Customized impression coping to capture precise soft tissue morphology and emergence profile
Dental implants restoring missing dentition has demonstrated high success rate in the literature.1-3 A common clinical challenge in implant dentistry is usually encountered when restoring the maxillary anterior esthetic zone.4 Guidelines for a highly predictable esthetic outcome were established in the dental literature for single implant replacement.4,5,6
Implant dentistry becomes more complicated with multiple anterior failing dentition.4,5 In cases with more than two missing anterior teeth, the dental clinician faces a critical decision whether to replace each missing tooth with an implant or to use an implant-supported fixed partial denture (ISFPD).4,5 Furthermore, esthetic considerations for soft and hard tissue should be given to preserve or improve what exists.4,5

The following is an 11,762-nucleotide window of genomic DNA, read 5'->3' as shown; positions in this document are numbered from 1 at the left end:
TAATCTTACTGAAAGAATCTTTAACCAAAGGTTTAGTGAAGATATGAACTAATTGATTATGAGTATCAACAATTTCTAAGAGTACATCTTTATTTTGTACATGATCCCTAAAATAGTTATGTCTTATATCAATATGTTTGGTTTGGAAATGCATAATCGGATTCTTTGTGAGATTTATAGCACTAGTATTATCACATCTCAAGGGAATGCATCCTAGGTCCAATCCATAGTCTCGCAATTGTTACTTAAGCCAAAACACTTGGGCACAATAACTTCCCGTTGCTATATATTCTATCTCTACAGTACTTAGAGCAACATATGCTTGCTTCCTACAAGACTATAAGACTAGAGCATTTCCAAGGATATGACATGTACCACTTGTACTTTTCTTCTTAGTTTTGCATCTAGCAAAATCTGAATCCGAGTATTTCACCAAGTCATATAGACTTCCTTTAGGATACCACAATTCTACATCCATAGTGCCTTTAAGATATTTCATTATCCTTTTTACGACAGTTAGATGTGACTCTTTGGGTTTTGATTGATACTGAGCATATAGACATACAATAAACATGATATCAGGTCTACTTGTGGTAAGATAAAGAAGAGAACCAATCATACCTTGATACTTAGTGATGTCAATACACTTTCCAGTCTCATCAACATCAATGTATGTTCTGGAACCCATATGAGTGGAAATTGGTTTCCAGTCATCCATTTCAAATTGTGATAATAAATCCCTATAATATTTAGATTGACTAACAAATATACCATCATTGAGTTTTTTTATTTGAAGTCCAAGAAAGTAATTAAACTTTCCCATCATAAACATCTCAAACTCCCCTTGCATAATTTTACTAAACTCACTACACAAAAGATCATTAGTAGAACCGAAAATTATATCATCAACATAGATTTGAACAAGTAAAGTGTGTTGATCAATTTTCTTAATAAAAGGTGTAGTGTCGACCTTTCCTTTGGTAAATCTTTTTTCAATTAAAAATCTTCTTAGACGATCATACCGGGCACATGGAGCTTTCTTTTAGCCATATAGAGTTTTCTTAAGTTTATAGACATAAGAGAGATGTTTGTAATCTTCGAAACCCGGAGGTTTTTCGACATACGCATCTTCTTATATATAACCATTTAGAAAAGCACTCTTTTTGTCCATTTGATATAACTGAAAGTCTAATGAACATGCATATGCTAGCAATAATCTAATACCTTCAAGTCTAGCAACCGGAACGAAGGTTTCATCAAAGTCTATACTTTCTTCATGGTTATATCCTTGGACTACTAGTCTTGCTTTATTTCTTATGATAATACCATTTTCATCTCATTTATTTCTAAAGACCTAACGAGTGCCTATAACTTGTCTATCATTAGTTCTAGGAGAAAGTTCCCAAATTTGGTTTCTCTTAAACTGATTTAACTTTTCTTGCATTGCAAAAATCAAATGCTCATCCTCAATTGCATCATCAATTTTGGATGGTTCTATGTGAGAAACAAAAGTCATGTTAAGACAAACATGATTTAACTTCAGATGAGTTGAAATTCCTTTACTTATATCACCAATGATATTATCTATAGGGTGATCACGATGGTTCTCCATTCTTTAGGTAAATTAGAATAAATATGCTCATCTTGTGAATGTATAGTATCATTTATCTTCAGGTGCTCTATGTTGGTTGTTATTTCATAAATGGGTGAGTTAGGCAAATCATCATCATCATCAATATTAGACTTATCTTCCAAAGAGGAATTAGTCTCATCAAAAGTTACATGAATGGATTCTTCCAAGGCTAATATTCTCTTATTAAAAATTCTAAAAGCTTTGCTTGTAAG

A 65-years-old female presented to Loma Linda University School of Dentistry (LLUSD) for prosthodontic evaluation and treatment. Patient’s chief complaint was “I want to have my front teeth restored with implants”. Clinical and radiographic examination revealed that the four maxillary incisors had short roots as a result of orthodontic treatment. (Fig. 1 A and B). After discussing different treatment options with the patient, a decision was made to replace the four maxillary incisors with an implant supported fixed partial denture (ISFPD).